Health and safety culture? I wish…
Today we have seen a speech from David Cameron and an article by him in the London Evening Standard, saying he wants to end the health and safety culture and the burden on business that it creates. They represent probably the biggest verbal assault on health and safety by a senior politician for many years, which is saying something, given that only last summer the PM was blaming the English riots on our health and safety culture.
I wish we had a health and safety culture in the UK. Instead we have two million people with an illness or injury caused by their work, and every year well over 20,000 people who die prematurely because of their work. The vast majority of these could have been prevented had their employer had taken the correct precautions.
Both the speech and the newspaper article are a response to grumbles from the business lobby and the rantings of right-wing commentators.
Among the claims David Cameron makes are that “an excessive health and safety culture that has become an albatross around the neck of British businesses” He also claims that businesses “battle against a tide of risk assessment forms every year”. This just shows how out of touch with the reality of working life the Government is. The truth is that the vast majority of employers never carry out any kind of written risk assessments and, for those that do, there is easy-to-understand advice available on how to do them from the Health and Safety Executive.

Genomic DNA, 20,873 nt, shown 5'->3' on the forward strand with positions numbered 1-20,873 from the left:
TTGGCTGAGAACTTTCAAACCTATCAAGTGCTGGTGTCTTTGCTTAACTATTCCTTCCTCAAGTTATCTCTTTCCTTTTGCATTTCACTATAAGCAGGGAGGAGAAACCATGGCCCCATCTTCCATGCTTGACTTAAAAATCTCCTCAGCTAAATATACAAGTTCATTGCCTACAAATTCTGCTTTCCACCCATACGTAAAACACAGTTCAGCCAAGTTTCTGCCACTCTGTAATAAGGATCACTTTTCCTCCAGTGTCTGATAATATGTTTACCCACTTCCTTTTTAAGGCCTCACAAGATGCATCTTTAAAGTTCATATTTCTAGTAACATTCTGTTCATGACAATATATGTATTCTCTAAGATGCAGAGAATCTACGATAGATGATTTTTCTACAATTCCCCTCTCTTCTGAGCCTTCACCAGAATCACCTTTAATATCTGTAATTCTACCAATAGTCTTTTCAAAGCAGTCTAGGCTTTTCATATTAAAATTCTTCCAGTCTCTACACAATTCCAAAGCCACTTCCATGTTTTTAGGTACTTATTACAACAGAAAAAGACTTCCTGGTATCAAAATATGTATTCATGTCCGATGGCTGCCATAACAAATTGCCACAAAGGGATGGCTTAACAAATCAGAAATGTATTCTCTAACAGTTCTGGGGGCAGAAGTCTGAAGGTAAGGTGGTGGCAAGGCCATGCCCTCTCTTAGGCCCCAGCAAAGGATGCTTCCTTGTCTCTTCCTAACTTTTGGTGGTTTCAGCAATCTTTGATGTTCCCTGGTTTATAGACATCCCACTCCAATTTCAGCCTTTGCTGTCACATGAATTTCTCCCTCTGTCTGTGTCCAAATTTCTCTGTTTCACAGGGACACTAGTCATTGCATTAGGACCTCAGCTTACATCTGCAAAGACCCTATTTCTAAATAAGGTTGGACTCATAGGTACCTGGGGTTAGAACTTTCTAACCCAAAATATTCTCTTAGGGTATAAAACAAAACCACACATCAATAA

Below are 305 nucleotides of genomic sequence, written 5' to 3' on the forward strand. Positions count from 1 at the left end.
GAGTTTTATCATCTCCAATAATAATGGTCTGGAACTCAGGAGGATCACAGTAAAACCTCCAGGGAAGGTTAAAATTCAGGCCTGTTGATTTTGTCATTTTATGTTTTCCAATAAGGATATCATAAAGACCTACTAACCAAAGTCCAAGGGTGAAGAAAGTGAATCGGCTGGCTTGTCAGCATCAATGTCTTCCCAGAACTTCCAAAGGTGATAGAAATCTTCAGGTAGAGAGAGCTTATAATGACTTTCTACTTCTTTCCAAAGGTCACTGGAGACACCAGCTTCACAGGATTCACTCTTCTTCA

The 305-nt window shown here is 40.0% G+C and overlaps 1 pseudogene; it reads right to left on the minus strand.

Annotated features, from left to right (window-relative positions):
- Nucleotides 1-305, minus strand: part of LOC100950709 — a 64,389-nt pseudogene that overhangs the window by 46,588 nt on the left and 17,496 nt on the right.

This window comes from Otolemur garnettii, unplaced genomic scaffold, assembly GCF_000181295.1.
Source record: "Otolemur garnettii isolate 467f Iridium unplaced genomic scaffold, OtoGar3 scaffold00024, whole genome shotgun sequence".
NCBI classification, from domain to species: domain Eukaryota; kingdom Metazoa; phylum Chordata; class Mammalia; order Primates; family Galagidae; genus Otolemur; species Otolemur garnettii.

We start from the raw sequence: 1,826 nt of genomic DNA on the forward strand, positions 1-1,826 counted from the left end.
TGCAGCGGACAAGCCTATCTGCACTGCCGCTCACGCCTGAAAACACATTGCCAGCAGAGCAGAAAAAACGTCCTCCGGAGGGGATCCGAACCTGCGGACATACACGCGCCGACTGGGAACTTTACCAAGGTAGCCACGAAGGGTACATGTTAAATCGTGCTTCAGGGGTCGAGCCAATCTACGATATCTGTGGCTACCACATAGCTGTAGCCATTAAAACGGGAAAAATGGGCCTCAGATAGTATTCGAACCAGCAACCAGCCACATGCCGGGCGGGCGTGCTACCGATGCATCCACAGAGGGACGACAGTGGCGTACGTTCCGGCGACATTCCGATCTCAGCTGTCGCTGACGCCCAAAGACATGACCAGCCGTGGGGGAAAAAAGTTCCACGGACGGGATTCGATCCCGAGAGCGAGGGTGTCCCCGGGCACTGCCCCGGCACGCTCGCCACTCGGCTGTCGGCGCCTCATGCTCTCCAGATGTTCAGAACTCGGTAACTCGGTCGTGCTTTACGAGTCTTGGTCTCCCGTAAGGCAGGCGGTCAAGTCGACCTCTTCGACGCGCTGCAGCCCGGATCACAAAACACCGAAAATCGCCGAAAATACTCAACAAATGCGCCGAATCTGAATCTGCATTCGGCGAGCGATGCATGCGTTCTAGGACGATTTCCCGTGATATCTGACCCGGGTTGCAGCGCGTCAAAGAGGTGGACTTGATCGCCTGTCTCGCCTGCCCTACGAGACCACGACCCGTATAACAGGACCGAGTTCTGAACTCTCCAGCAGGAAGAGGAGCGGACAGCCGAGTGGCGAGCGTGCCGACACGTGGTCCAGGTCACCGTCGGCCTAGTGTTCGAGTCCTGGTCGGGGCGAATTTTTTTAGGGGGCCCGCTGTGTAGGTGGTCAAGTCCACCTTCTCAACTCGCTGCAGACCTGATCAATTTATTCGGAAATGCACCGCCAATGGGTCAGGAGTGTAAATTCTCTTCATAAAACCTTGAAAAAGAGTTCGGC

The fact that none of the press have so-far challenged his claims, and instead just report them straight or with supporting commentary, shows that if you say something often enough people just accept it, even when it is clearly rubbish.
He also attacks compensation claims in an equally unfounded way. Every government report on the UK’s supposed compensation culture has shown it to be a myth, and in fact claims have been declining over the past decade. Despite this the government seems hell-bent on trying to stop workers injured by their employers’ negligence being able to claim compensation. They are currently trying to put through legislation that will make it much harder for injured workers to get legal support in taking a claim.
It’s clear that Downing Street does not have a clue about what life is like for the millions of ordinary people who work in shops, offices, schools, factories, call centres and other workplaces across the UK. Instead of headline-grabbing claims, what we need is a commitment to protect workers with proper enforcement and penalties against those employers that flout the law and put lives at risk.
However the attacks on our safety and compensation cannot be seen in isolation. It is a part of a wider attack on workers rights more generally. As well as the attacks on our pensions and wage freezes, they are trying to make it easier for employers to sack us and, at the same time, make it more difficult or expensive to take them to an employment tribunal.
In response to these attacks, the TUC is organising a day of action to defend health and safety. It will be held on 28th April, which is International Workers Memorial Day. Within the next few weeks we will be producing a range of materials for use in organising events for the day.